Proverbs Puzzles


Proverbs puzzles are fun to put together because the book of Proverbs contains such pithy statements filled with antithesis. You have opposites right next to each other:

  • A gentle answer turns away wrath,
    but a harsh word stirs up anger. (Proverbs 15:1)
  • When there are many words, transgression is unavoidable;
    but he who restrains his lips is wise. (Proverbs 10:19)
  • Do not reprove a scoffer, or he will hate you,
    Reprove a wise man and he will love you. (Proverbs 9:8)
  • A man’s pride will bring him low,
    But a humble spirit will obtain honor. (Proverbs 29:23)
  • The hand of the diligent will rule,
    But the slack hand will be put to forced labor. (Proverbs 12:24)
  • Whoever loves discipline loves knowledge,
    But he who hates reproof is stupid. (Proverbs 12:1)
  • The rod and reproof give wisdom,
    But a child who gets his own way brings shame to his mother.  (Proverbs 29:15)
  • A joyful heart is good medicine,
    but a broken spirit dries up the bones. (Proverbs 17:22)

Grab some colorful construction paper in a light color and cut strips. With a black marker, write the first half of the verse on one slip of paper, and the other half of the verse on the other. Now cut a notch where they fit together. Do this with as many verses as you want.


You can address different character issues with your children, using these pithy statements. Why not do a character study in an area of weakness for your child?

 Diligence – Lazy people end up being dead beats, mooching off society. People who are diligent accomplish their goals and have satisfaction in their lives that is impossible for a lazy man to have. I know of a lazy man who destroyed his marriage and family because he just didn’t feel like working. Teach your children now that diligence brings delight and that laziness is harmful.

Wisdom–I pray every day that my children will grow in wisdom. I don’t shield them from everything in life, because I want them to have understanding and perspective. I have read books to my children about Christians who have suffered persecution because of their faith. This helps them to see that when their brother pushes them, this is not the end of the world.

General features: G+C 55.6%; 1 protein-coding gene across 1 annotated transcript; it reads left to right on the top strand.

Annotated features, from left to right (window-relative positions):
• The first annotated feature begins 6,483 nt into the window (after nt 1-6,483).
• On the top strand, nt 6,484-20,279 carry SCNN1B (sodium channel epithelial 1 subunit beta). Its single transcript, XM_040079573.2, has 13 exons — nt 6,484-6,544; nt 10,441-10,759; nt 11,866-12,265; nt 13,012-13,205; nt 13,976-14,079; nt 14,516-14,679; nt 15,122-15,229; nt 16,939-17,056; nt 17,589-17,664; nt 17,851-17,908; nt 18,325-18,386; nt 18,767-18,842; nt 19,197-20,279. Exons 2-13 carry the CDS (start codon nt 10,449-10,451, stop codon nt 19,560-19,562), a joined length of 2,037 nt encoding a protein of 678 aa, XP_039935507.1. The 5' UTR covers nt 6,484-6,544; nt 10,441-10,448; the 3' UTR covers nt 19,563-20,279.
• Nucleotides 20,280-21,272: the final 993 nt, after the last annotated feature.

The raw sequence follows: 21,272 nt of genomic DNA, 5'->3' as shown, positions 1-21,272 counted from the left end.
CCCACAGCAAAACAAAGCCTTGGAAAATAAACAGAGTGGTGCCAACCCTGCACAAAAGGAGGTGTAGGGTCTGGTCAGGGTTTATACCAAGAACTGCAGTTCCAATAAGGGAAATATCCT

Pride–I also pray for humility for my children. I want them to learn to put the needs of others ahead of themselves, because our basic instinct is to get the best for ourselves. I want my kids to make other people feel valuable and include them. Above all, I don’t want them to be self-righteous and look down on other people, but to consider others as more important than themselves. (Philippians 2)

Anger–Hot-headed people do things that they regret later. They say words that destroy. Proverbs tells us that when we are controlled by anger, we are fools.

Self-control–Our children must learn this character quality before they become teenagers. The key is to yield to God and ask Him what you should be doing. Your mind has a doorway, and you must control what goes in. If you are furious about something, focus your mind on something else until you can gain perspective on the situation. If you feel lust, turn your mind away from it. Never indulge sin, or it will gain a stronghold that will eventually ruin your life.

Purity–I was about 12 years old when I committed before God that I would remain pure until marriage. My husband also committed the same thing when he was a child. Don’t wait until your children are teenagers before addressing this topic, because hormones will make it impossible for them to think clearly. They need to want to obey God more than to please their own desires. This is something that can be taught much more easily at younger ages, when urges are not as strong. The book of Proverbs is not called a wisdom book for nothing. Have your kids memorize these verses and mull them over in their minds until they acquire each positive character quality.

(Scripture references from NASB)

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2 Responses to “Proverbs Puzzles”

  1. What a unique way of “playing” with the Bible. Love puzzles. 🙂

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